Ian McEwan is no longer a young man. This might seem obvious, but it needs saying if we are to make sense of where McEwan has gone with his writing. He was twenty-two when, in 1970, he enrolled on the University of East Anglia’s inaugural Creative Writing MA. The short-story collections that followed were brilliantly disturbing studies in the macabre and the perverse. Their impact was huge. Here was the imaginative flamboyance of Ballard, distilled into a taut, black, Pinteresque prose reinvigorated with post-adolescent brio. His early novels – The Cement Garden and The Comfort of Strangers – confirmed him, along with Amis and Rushdie, as the pick of his generation. And they are still there, all these years later, all in their fifties, their status apparently unassailable.
Why unassailable? Well, there is the theory that, in an age of celebrity-driven media, lazy literary journalism perpetuates the magnification of the Names at the expense of the Nameless. Or you could argue that no one has been excellent consistently enough to displace the Big Three. The bitchy, second-rate novelist in me leans towards the former view. And the not-them-again response of prolonged familiarity makes me wish they would make way for the next lot. But then I open the latest McEwan and I am almost always blown away by how good he is.
Even so, I worried lest Atonement should reaffirm a suspicion that the distance McEwan has travelled since his fledgling days has begun to tire him. Not least because it is, ostensibly, a novel about writing (a theme that is often the refuge of a bereft writer). His mouthpiece is thirteen-year-old Briony, who enjoys a privileged existence in Surrey in 1936. Prone to romantic reverie, she compensates for a lack of ‘secrets’ in her own life by inventing stories and plays for the amusement of her family. Already, she appreciates that the action of a plot is easier, if less satisfying, to depict than the subtler, stronger drama of the workings of the human mind. ‘It wasn’t only wickedness and scheming that made people unhappy, it was confusion and misunderstanding; above all it was the failure to grasp the simple truth that other people are as real as you … that was the only moral a story need have.’ This is where Briony’s writing must take her.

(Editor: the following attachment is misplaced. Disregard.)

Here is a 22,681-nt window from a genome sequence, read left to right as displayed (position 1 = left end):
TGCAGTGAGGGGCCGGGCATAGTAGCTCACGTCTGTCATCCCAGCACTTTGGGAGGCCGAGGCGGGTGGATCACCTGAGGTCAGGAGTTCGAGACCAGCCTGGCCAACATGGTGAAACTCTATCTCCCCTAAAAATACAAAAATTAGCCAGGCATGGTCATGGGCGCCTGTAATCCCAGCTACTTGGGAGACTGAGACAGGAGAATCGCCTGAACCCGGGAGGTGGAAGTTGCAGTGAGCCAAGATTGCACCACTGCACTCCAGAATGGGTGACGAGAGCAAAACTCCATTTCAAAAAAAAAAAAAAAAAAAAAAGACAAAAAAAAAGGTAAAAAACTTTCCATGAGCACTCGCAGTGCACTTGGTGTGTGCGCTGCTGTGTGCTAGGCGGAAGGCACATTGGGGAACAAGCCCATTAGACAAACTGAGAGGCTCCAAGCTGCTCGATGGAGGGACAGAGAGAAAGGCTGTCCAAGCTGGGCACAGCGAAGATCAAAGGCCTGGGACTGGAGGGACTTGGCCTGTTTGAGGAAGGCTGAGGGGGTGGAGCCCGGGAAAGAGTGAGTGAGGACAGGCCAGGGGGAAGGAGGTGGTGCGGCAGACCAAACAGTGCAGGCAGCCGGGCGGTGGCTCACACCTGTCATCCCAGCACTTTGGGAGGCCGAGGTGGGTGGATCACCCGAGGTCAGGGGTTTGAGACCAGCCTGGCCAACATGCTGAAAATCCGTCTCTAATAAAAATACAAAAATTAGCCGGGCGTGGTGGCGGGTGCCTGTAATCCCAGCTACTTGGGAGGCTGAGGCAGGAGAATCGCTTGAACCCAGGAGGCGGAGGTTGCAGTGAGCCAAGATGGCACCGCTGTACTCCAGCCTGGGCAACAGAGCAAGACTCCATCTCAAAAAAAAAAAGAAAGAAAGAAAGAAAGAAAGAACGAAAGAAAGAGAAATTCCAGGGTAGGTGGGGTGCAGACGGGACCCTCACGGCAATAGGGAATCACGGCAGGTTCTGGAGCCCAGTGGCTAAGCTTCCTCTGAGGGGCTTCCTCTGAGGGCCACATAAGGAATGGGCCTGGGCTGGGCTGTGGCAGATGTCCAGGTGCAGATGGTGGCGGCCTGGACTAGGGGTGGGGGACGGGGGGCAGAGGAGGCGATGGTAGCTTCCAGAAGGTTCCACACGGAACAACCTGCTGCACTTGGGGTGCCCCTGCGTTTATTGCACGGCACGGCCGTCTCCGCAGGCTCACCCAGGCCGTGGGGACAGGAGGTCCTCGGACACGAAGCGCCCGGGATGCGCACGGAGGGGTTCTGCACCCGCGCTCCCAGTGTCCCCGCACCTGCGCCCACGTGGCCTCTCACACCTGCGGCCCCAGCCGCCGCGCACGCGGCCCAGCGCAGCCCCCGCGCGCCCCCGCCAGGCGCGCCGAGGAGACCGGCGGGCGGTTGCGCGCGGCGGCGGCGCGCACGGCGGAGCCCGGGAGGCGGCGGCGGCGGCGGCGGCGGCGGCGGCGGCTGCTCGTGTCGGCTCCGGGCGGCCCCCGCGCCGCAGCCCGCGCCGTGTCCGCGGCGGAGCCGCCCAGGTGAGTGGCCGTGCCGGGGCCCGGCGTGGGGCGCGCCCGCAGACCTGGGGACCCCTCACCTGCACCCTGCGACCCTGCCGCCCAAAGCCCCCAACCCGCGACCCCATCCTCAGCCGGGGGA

Unhappily, her search for emotional depth – in the creation of ‘real’ characters – coincides with her involvement in an actual emotional drama that she is too immature to comprehend. She spies on her older sister Cecilia stripping off and plunging into a fountain. An odd act, apparently performed for Robbie Turner, son of a cleaning lady and protégé of the girls’ wealthy father. Briony’s imagination hooks on to this incident, spinning the basis of a story from the fragile threads of what she has witnessed. Later, Robbie gets her to deliver a note to Cecilia; Briony reads the note, is shocked by it, and shocked again when she surprises the pair in the library. Her naive misinterpretation of what they are doing sets the scene for a far more grave and devious misrepresentation, one that will irreparably damage all their lives. Briony’s crime is not that she lies, but that she uses her gift for artistic fabrication to confuse fact and fiction. This strikes at the paradoxical heart of storytelling: that which is made up must be made to ring true. But for Briony, Robbie and Cecilia are not mere characters in a story: they are people. She realises this too late to avert catastrophe, but only at the end do we discover whether she can ever atone. The skill and compassion that McEwan invests in the unfolding of this tragic love story are exceptional.
For a tale told largely in monologues, in the words of teenagers and twentysomethings, the style is far removed from his punchiest early work. Not that this is a staid book, but it has a period feel and a tone of seasoned gravitas. What McEwan does return to here is the concealment of his undoubted intellect beneath the surface story. Since the mid-Nineties, he has tended to spell out his themes and ideas (Black Dogs, for example), rather than disclose them through the motivations, actions and interactions of his characters. It was as if the more he lived the more he felt compelled to pronounce on life. Enduring Love, despite its superb opening, and Amsterdam, despite the Booker Prize, manifested the proliferating symptoms of a writer at risk of being withered by age. (At the turn of the millennium, which modern author would have wished to be compared – as he was – to Huxley, Chesterton and Henry James?) But just as I’m beginning to despair of rekindling my flame of admiration for Ian McEwan, he rediscovers his vitality in the guise of a girl four decades his junior. Isn’t youth a wonderful thing?